Only after the insertion, the grid plate is pivoted into the emplacement or installation plane and rests on the ground whereby the connecting webs are locked together in the wall apertures. The thus-locked-together plug-in connection can be disconnected again in a simple and easy manner during any subsequent desired disassembly in that the grid plate which had been installed last is again lifted into the inclined position, whereupon the same can be again removed by simply pulling it out.
Further, the favorable shape configuration requires no laid-in keys or spring-coupling keys for the wall apertures, and the grid plate can be easily removed from the mold.
According to other advantageous features of certain preferred embodiments of the present invention, the hook-shape angularly bent portion of the connecting webs may point in the direction toward the top side of the grid plate. This offers the advantage that the grid plate to be newly emplaced can be introduced with the connecting webs into the wall apertures only in an inclined position and with a lifted wall aperture side and in that after a subsequent folding-down of the grid plate into the emplacement plane, the hook or hooks engage hinge-like in the locking wall.
According to certain embodiments, the wall apertures may be constructed rectangularly shaped and may be matched in the dimensions to the cross section of the insertable connecting web, as a result of which the mold is considerably simplified.
In certain preferred embodiments, the connecting webs may be so dimensioned in length up to the hook-shaped angularly bent portion that a freedom of movement of about 15 mm between adjacent grid plates between one another is permitted. Therefore, the adjacent plate can be moved against one another, out 15 mm from one another or angled from one another. As a result thereof, shrinking and warping after the mold opening of the grid plates can be compensated. Additionally, the possibility is provided thereby to install the grid plates also in a relatively flat circular arc.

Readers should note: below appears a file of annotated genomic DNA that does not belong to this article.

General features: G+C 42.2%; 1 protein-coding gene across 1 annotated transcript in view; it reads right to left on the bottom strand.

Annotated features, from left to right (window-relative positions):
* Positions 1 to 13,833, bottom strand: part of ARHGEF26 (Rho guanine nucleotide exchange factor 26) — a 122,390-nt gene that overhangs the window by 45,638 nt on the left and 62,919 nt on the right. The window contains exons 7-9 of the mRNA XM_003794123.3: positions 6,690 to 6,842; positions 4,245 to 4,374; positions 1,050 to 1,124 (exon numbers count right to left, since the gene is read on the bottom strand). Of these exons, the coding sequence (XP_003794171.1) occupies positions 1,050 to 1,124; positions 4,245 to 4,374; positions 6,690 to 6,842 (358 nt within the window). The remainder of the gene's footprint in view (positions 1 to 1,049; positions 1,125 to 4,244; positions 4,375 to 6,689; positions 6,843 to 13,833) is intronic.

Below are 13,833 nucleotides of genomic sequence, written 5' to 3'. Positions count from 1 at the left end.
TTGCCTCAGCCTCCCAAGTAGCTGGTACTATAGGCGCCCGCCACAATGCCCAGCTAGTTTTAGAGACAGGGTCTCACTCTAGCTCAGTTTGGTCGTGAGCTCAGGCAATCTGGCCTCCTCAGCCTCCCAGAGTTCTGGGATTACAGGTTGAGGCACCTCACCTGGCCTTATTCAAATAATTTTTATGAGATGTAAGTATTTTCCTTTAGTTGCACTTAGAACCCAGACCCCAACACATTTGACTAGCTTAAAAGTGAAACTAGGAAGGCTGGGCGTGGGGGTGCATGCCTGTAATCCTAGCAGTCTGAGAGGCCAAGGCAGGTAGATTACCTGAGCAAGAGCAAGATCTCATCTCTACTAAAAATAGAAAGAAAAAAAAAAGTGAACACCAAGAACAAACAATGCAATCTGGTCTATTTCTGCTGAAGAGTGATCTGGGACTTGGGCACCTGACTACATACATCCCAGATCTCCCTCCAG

Furthermore, according to advantageous features of certain preferred embodiments, the side walls with the connecting webs may include a continuous or uninterrupted cover strip, as a result of which the gap between two adjacent grid plates is covered off.
In certain preferred embodiments, the connecting webs may be arranged directly underneath the cover strip and may be formed-on at the same. As a result thereof, the connecting webs are considerably shorter in the free length and have with the same cross section a considerably higher resistance movement against forces acting on the same. Additionally, the connecting webs cannot be quite as easily broken out of the wall.
In other advantageous features according to certain preferred embodiments of the invention, the side wall may be offset step-shaped in the downward direction within the area of the wall apertures starting from the top side of the grid plate whereby the first step is constructed as abutment for the hook-shaped angularly bent ends of the connecting webs. These features effect a further simplification of the mold.
In certain preferred embodiments, the second step in conjunction with the cover strip may cover off the gap between adjacent grid plates.
In certain preferred embodiments, the wall apertures may be placed into the second step side. The connecting webs are thereby embedded all around by the four sides of the wall apertures. The top side is covered off by the wall part serving as abutment, the left and right side by the wall part extending parallel thereto, and the lower side by the wall portion directed toward the same. The connecting webs thereby receive a particularly good support and guidance whereby at the same time the wall apertures are well covered off.
It is also contemplated that the connecting webs together with the wall apertures as well as the bottom-side ribs may be so arranged that the grid plates can be divided into two halves. It is possible thereby to manufacture with a single mold rectangular as also square grid plates. The square grid plates can be used as starting pieces during the emplacement in a mutually offset form. In the same manner narrow ramps, such as, for example, Autobahn ramps, can also be secured therewith.